By Jennifer Young

The Chicago Maritime Museum has a mission to “preserve and present the heritage of Chicago’s waterways.” That story would be incomplete, indeed, without substantial reference to the humble but utterly effective conveyance–the canoe. In fact, canoes played a vital role in the exploration of North America, including the upper Midwest and, of course, the waterways throughout the present-day Chicago region. The Chicago Maritime Museum displays replica of these canoes that illustrate the role the vessels played for Native Americans and also the early years of exploration and settlement.


The earliest canoes were made from logs. In time, indigenous tribes of North America refined canoe craft, constructing the vessels from hollowed-out tree trunks and birch bark . At the time North American explorers arrived, they found the canoes of Native Americans to be sophisticated and remarkably well engineered. The canoes were sturdy enough to travel across open stretches of water–Great Lakes waters. They were also wide enough for carrying substantial cargo–even in shallow waters.

The durability and available space aboard the canoes made them ideal for trade. As a result, the vessels became integral to the development of Chicago water trade. Pioneers, voyageurs, and enterprising tradespeople would rely on the canoe to travel and eek out a living in the wilderness–the wilderness that would ultimately be settled and become cities like Chicago, Milwaukee, and Minneapolis.


Visitors to the Chicago Maritime Museum will find that the story of Chicago’s maritime history begins with Native Americans. Area tribes like the Potawatomi, Illinois, Ottawa, and Miami were master canoe builders. Birchbark canoes became the most popular convenance owing to its versatility. Native American craftsmen peeled rolls of birch bark from trees and sewed the strips together, placing them over the canoe’s wooden frame. They used pine pitch or spruce gum to seal the seams. Once complete, the finished canoe would be lightweight, easy to maneuver on the water, and capable of carrying large cargos.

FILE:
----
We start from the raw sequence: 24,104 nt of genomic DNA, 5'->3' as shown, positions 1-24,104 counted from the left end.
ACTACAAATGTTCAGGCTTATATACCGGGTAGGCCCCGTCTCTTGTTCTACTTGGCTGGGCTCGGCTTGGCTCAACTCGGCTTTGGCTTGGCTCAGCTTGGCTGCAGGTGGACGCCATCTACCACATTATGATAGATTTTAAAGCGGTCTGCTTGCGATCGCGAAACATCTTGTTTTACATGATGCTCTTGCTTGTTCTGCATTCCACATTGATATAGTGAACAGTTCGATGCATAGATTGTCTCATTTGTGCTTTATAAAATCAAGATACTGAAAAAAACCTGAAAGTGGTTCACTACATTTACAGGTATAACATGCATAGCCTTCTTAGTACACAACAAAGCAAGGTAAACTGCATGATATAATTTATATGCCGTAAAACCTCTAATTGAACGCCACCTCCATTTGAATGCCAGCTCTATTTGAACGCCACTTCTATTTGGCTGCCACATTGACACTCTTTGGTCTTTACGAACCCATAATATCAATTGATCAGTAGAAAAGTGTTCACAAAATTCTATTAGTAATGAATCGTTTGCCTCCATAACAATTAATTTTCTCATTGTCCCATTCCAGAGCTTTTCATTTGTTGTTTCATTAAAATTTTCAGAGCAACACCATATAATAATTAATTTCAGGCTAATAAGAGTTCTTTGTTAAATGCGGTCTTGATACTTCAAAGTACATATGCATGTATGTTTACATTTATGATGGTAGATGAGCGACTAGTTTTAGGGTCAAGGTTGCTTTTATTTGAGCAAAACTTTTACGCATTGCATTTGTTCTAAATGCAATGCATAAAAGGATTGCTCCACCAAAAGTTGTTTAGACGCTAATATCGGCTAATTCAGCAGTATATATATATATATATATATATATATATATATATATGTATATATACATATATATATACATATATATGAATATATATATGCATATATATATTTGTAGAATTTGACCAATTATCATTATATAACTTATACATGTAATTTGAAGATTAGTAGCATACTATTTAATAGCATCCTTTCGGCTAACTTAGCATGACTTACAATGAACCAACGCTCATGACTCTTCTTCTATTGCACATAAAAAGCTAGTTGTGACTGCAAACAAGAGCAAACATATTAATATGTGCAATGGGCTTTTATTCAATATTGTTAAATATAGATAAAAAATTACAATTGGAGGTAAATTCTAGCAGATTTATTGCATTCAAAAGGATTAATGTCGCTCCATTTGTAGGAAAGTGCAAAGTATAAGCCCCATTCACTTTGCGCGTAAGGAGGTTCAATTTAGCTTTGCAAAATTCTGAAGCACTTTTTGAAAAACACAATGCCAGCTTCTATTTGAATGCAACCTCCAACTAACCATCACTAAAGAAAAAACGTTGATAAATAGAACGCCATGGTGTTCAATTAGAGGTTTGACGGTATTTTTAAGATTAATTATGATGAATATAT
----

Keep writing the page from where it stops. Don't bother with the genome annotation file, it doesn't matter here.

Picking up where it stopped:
The museum preserves and displays artifacts related to birchbark canoes and the voyageurs and other explorers who quickly adopted them for trade and exploration. As missionaries and settlers arrived in the area, they adopted these canoes for transportation too. If you choose to visit the museum, you’ll find history related to Chicago’s missionaries and early settlers. As for original historic canoes–these are rare and hard to preserve as they were crafted from organic materials.


Aside from its fantastic canoe collection, the Chicago Maritime Museum also features other exhibits related to the region’s maritime history, including Great Lakes lighthouses, shipwrecks, the Chicago River, regional waterways, Chicago as a trading post, bridges, canals, and more. The museum features lectures, educational programs and outreach, and even model building classes. Sign up to learn model shipbuilding techniques while learning about maritime travel and commerce in Chicago’s waters.

The museum is located at 1200 West 35th Street, River Level in Chicago. It is open Tues. – Sat. from 10 AM to 4 PM. Adult admission is $10, but seniors and children under 12 may visit for free.